PRIME Minister David Cameron told of the “heartbreaking” scenes that he witnessed as he met flood victims in Cumbria – and pledged that the government will do all it can to help them.

Mr Cameron had just toured Warwick Road in Carlisle where he spoke to emergency crews and visited the flood-wrecked home of a young family.

The prime minister came to the city just hours after the Cumbria floods were discussed at an 8am meeting of the government’s emergency Cobra committee, which tackles top priority issues.

Asked what he proposed to do in light of the weekend’s floods, Mr Cameron said: “We will look at what has been done, look at happened on this occasion, and look at what needs to be done.

“I’ve seen the flood defences for myself and they are impressive. But it’s difficult to deal with 14 inches of rainfall in 24 hours. We should look at what we’re planning to build, what we’re planning to spend, to see what more can be done.”

Mr Cameron said the Environment Agency had pointed out that the Carlisle flood defences had already prevented two previous floods happening in the city. “So they haven’t been ineffective,” he said.

Mr Cameron reiterated the unprecedented level of rainfall that triggered the disaster, saying it was higher than in the flood of 2005. Yet in some places, there was less flooding than previously.

He said: “We’re going to have to take a bit of time to work out exactly what happened; why the [flood defence] barriers overtopped; and what else can be done.”

Mr Cameron insisted that the Environment Agency had done a “great job” to protect Cumbrian communities but he said more needed to be learned about why the latest floods happened.

The prime minister said his government was currently spending “record amounts” on flood defences.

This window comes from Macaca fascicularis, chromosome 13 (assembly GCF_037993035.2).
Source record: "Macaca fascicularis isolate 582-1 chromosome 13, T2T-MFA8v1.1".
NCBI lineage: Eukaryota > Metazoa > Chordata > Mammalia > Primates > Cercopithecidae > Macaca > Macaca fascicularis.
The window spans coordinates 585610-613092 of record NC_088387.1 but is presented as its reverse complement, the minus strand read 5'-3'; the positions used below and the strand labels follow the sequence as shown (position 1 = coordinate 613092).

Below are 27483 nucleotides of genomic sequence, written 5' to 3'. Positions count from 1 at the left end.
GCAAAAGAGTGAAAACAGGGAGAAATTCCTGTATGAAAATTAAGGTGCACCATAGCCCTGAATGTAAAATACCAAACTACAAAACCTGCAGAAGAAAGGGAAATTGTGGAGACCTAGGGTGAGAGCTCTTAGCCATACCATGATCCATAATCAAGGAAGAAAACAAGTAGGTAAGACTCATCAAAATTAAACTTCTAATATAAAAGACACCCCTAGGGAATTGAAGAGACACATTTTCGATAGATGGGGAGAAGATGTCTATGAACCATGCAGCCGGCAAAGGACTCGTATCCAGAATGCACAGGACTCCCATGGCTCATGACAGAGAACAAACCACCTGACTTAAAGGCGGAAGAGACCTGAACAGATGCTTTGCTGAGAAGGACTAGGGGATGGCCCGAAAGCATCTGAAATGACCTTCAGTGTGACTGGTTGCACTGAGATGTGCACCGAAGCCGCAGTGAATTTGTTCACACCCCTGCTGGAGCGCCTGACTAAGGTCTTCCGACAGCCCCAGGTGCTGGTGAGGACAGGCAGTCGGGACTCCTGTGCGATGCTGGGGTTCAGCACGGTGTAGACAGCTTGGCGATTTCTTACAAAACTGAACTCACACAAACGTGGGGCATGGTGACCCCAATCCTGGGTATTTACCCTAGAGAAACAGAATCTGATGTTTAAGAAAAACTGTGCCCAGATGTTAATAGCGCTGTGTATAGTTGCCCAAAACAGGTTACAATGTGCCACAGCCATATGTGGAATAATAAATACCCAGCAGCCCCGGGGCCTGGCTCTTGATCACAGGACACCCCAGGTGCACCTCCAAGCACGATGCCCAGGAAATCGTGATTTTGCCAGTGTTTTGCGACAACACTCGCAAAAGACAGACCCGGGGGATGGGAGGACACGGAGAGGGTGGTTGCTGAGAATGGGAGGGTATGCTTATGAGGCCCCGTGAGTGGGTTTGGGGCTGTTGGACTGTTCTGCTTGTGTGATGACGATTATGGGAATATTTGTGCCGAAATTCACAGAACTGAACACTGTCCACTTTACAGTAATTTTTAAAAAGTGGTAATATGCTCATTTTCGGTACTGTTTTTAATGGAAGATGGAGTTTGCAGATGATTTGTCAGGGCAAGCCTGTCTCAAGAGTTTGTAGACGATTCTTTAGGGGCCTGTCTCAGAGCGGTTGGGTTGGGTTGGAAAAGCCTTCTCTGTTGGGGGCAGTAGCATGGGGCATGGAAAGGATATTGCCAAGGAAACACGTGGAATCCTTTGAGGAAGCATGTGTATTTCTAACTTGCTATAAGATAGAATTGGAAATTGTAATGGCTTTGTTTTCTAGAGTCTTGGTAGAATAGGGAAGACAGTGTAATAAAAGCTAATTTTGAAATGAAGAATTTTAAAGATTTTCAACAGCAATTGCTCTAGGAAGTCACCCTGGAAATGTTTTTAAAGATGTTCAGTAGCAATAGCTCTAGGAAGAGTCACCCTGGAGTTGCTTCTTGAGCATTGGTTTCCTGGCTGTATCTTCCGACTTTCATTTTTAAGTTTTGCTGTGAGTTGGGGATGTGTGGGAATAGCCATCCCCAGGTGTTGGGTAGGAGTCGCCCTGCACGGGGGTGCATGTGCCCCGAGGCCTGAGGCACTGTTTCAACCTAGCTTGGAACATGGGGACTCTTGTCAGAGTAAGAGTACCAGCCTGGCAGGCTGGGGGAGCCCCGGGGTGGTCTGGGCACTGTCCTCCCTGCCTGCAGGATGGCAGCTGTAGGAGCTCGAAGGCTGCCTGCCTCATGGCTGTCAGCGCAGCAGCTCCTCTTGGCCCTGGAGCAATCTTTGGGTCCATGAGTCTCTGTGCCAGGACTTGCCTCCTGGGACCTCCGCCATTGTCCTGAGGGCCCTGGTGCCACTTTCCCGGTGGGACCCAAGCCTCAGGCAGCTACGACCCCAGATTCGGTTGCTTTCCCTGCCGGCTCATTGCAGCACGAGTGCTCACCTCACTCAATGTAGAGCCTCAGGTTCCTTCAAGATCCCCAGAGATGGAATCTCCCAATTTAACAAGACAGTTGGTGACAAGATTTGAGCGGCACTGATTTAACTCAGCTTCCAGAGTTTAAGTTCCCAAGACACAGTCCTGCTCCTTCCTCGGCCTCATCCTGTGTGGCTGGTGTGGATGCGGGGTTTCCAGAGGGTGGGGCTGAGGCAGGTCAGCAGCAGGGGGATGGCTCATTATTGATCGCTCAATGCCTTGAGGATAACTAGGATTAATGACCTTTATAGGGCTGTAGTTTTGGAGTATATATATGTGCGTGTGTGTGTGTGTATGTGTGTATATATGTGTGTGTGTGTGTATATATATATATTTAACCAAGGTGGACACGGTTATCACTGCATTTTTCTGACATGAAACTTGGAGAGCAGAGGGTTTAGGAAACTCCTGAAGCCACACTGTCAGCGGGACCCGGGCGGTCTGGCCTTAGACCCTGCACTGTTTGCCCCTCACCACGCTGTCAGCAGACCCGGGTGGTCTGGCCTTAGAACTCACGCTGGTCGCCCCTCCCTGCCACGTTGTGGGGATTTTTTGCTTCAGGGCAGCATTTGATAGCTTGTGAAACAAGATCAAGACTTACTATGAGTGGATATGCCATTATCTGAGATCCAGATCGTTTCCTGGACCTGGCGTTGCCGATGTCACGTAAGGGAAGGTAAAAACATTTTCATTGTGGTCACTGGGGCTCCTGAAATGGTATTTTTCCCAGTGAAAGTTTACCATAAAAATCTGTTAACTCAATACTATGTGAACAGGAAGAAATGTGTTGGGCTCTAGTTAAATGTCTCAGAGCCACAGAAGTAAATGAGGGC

Mr Cameron said there will be help for home owners fearful that their property may have become uninsurable after multiple floods.

It would be provided by the government supported national FloodRe scheme, a not-for-profit fund operated by the insurance industry and aimed at those who are living in flood prone area, he said.

Referring to the huge scale of the recovery operation now under way, he said: “This is just the start.

“We’re at the recovery phase, rescuing people, helping them get out of their homes. But we will make sure insurance companies pay up quickly.”

The prime minister dismissed a suggestion that emergency services had been hampered by funding cuts.

He said: “They have the resources they need. I’ve been talking to the police, fire, and ambulance crews and they have done a fantastic job.

“It’s also worth praising the voluntary services – the mountain rescue, and first responders, from around the country. I want to pay tribute to the emergency services.

“They’ve done a brilliant job; and they got help from around the country more quickly than before.”

For Cumbria, more broadly, said Mr Cameron, it was essential to get the message across that the county remains “open for business.”

“People should continue to come here,” he said.


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